The purpose of this project is to demonstrate how to use the Stereo MEMS Microphone on SLSTK3701A.
The MCU publishes the received data using the LCD. The received digital data are converted to decibel dimension. Each side has two textboxes where the numbers are the RMS and Peak values. Moreover, there are two scales, represent the previous values visually. The pressing of BUTTON_0 resets the Peak values.
By going through the project, the reader gets information regarding several peripherals, like I2S, TIMER, GPIO, LCD handling and interrupts.
The STK has two MEMS microphones, using these to capture the left- and right-side. The output signal of the microphones is PDM (Pulse Density Modulation) signal. The EFM32GG11 has no PDM processor peripheral, instead the STK has a PDM-to-I2S codec. The output from both microphones is connected to this codec which again is connected to a USART peripheral which supports I2S. The below figure shows the physical connections, see Figure 1.
As every project, it starts with the initialization of the peripherals, clocks and interrupts. Hereupon the whole application is based on a state-machine, has the following states:
Have a look at for each state.
The 1st state is made for synchronization. There are two microphones, but the data arrives on one line (MIC_I2S_DATA). The I2S standard define the LRCLK signal, to indicate the codec which microphone data is needed. On low-level the left-, on high-level the right-side data will be requested from codec. The LRCLK frequency is generated automatically by USART. At the beginning peripheral and codec delay might occur, therefore it can't be sure the first USART_RX interrupt is caused by the left or right-side data. To determine the cause of the interrupt, the level of LRCLK had to be known. The PRS and GPIO Interrupt help to know the state of LRCLK. If the level is low, a GPIO interrupt occurs to sign the left data will come. The PRS is used to connect to the USART_LRCLK and the GPIO.
After the falling edge of LRCLK, the next state is coming.
The purpose of the 2nd state is to collect both side data. For this, the USART generates an interrupt, if its buffer is full. The 16 bits data are stored in a common array for both sides. After 2400 samples (1200/side), the state-machine switches to the next state.
The 3rd state is made for waiting before processing the samples. Due to the high sampling frequency(48kHz) the data gathering takes about 50 ms. The TIMER0 ensures to elapse the defined LCD update time, even if the sample rate or buffer size would be modified.
In the 4th state, the data processing follows. Here the RMS and Peak values are calculated, then a string is made from the float numbers. After all the necessary data and strings are made, the content of the LCD have to be refreshed. The "red arrow" on Figure 2. shows how the process is repeated cyclically.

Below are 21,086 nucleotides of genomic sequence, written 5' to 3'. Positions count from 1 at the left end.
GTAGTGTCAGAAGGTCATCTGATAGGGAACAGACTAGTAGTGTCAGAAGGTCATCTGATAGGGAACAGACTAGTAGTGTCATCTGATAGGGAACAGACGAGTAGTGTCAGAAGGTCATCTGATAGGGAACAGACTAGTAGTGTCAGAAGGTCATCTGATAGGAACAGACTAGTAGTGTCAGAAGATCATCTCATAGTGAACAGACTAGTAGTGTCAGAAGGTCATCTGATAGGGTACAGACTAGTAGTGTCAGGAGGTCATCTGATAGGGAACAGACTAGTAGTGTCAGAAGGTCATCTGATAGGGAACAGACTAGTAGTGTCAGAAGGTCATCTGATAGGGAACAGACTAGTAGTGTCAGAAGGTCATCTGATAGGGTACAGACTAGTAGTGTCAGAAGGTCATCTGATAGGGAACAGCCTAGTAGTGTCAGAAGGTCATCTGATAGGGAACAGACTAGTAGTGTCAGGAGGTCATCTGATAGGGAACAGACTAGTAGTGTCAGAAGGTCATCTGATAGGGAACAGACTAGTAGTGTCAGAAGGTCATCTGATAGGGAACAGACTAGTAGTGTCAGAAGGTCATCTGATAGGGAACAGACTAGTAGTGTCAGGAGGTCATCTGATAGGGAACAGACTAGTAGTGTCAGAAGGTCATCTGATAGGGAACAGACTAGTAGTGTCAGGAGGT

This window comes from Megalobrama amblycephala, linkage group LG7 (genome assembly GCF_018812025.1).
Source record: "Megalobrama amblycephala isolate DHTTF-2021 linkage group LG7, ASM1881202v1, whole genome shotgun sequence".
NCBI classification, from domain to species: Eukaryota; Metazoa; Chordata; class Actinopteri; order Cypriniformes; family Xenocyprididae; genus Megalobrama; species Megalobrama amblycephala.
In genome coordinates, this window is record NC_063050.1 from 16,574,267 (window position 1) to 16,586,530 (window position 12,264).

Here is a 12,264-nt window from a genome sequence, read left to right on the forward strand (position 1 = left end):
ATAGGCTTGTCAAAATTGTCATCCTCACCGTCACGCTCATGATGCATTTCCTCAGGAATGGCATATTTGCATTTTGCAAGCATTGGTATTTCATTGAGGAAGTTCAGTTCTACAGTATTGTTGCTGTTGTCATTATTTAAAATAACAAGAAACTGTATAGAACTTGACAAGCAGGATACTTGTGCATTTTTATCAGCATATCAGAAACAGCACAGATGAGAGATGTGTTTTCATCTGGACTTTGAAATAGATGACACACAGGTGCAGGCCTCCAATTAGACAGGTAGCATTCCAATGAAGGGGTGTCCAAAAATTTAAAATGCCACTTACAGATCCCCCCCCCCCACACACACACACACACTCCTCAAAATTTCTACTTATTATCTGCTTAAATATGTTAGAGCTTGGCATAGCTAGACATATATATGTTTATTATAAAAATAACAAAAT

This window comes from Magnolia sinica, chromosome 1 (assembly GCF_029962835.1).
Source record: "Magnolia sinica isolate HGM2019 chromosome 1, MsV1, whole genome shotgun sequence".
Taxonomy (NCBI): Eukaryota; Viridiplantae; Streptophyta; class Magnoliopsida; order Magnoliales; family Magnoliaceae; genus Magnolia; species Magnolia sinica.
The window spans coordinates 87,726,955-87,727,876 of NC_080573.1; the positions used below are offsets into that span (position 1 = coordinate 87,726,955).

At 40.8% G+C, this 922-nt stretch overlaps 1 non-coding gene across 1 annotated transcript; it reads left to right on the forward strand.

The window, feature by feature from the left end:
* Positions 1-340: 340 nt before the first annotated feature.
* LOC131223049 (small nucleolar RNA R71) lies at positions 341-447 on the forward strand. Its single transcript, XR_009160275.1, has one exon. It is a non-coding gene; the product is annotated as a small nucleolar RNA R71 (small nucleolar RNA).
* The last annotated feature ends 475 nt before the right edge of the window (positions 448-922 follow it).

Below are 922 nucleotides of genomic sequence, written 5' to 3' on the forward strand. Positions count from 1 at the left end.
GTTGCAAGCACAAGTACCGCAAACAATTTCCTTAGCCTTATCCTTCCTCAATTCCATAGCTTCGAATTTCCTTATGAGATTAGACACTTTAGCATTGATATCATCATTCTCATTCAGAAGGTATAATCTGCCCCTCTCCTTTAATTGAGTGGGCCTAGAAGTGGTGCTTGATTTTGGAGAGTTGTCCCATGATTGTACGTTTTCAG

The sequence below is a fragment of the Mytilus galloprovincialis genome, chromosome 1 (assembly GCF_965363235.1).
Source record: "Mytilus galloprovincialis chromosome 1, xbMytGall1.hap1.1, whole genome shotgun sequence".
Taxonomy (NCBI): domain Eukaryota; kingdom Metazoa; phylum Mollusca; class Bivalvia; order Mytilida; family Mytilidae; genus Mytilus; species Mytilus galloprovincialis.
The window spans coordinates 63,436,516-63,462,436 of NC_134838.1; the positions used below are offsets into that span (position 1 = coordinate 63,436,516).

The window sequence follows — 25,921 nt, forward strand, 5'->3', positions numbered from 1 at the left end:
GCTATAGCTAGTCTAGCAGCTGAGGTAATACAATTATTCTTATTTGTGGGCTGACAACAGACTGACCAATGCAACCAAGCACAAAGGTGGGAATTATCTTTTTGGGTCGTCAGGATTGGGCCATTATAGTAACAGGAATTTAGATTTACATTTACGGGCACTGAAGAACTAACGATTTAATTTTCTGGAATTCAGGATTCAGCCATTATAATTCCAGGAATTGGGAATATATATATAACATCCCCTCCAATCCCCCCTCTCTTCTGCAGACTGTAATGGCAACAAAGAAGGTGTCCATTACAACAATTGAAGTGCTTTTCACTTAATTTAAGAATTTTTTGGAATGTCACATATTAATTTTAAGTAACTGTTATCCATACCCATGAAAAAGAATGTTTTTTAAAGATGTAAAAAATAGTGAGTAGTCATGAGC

After the update we must know again which side data will come, because during the processing, the data gathering has been stalled. Similarly to the 1st state, the GPIO interrupt will indicate the active side.
The below figure illustrates the above.
Since the project is attached to this KBA, only the important parts of the software is highlighted.
As the whole project is based on the data via USART, important to avoid data loss. The codec transmits the bits regardless what the MCU does at that time. To be sure none of bits are lost and the frequently generated GPIO_ODD interrupt doesn't influence the USART_RX interrupt, set the priorities.
__NVIC_SetPriority(USART3_RX_IRQn, 0); __NVIC_SetPriority(GPIO_ODD_IRQn, 1); __NVIC_SetPriority(TIMER0_IRQn, 2);
The data sheet of codec specifies that the BCLK has to be at least 64 times greater than the LRCLK. In addition, the typical LRCLK is 48kHz, the related BCLK is 3.072MHz. The codec has 20-bit digital output. The width of frame determines the frequency of LRCLK. For example 32[bit width frame]* 2[side]*48kHz=3.072MHz, therefore it fulfills the requirements.
The above means we should use 32bit width frames. The useful data of frame could be 16 bits, because the LSBs may mean just noise.
def.sync.databits = usartDatabits16; def.sync.autoCsEnable = true; def.sync.baudrate = BCLK_FREQUENCY_3MHz; def.format = usartI2sFormatW32D16;
Since 16 of 20 bits are considered, the appropriate interrupt source would be the "RX buffer is full". By using this, we do not have to deal with the other bits.
Warning: It is not enough to read the RXDOUBLE register to clear the pending RXFULL interrupt flag like in case of RXDATAV, the RXFULL interrupt flag must be cleared by software.
In the USART_RX IRQ low values are ignored to get more visible change on the scales.
For instance, if the data is 1, it means ~-96dB,100 means ~-56dB. These numbers rarely come, but sometimes it happens.
By considering the size of the LCD and the possible sound pressures in a room, suitable spectrum is between -30dB and 0dB.
The demo is tested with
Demo on STK.
Developer would like to append an *.s (assembly) file to ARM Cortex M based MCU project in Simplicity Studio. The compilation will be performed by GCC toolchain.
In general, Simplicity Studio projects with GCC toolchain can compile the assembly files. An example for this characteristic is the startup files which have been written in assembly code. More description about the startup file: https://www.silabs.com/community/mcu/32-bit/knowledge-base.entry.html/2018/11/11/understand_the_gnua-zyam Therefore, the developer should add the assembly file to the project and the toolchain will handle it.
Right click on the desired folder of the project -> New -> File
Give name and extension (.s) to the file, then click Finish
Compile the project, after the compilation a new object file will appear in the compilation related folder.